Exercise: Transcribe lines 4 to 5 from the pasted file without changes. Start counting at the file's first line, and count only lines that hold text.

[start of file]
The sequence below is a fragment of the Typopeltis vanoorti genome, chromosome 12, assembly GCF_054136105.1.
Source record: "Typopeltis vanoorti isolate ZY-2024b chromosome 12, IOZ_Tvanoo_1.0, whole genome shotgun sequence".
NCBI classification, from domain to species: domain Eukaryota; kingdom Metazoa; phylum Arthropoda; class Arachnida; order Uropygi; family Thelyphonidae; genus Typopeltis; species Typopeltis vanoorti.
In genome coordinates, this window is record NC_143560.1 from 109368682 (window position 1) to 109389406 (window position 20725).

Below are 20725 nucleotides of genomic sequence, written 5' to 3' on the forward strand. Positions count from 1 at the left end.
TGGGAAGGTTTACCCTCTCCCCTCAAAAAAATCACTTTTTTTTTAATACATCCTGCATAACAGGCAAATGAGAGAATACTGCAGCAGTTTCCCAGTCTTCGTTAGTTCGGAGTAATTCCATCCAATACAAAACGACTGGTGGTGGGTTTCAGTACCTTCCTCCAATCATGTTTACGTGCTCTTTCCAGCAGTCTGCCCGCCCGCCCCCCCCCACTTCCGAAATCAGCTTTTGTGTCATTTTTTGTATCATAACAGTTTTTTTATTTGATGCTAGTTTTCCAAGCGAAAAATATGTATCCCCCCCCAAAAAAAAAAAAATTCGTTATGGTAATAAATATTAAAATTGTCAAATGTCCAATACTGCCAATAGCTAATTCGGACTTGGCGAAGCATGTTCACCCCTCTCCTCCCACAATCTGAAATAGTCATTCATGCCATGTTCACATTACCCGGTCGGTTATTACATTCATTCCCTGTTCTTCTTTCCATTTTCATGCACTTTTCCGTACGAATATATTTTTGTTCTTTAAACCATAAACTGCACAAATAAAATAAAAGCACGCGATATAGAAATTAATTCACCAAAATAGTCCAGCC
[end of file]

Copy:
In genome coordinates, this window is record NC_143560.1 from 109368682 (window position 1) to 109389406 (window position 20725).

Below are 20725 nucleotides of genomic sequence, written 5' to 3' on the forward strand. Positions count from 1 at the left end.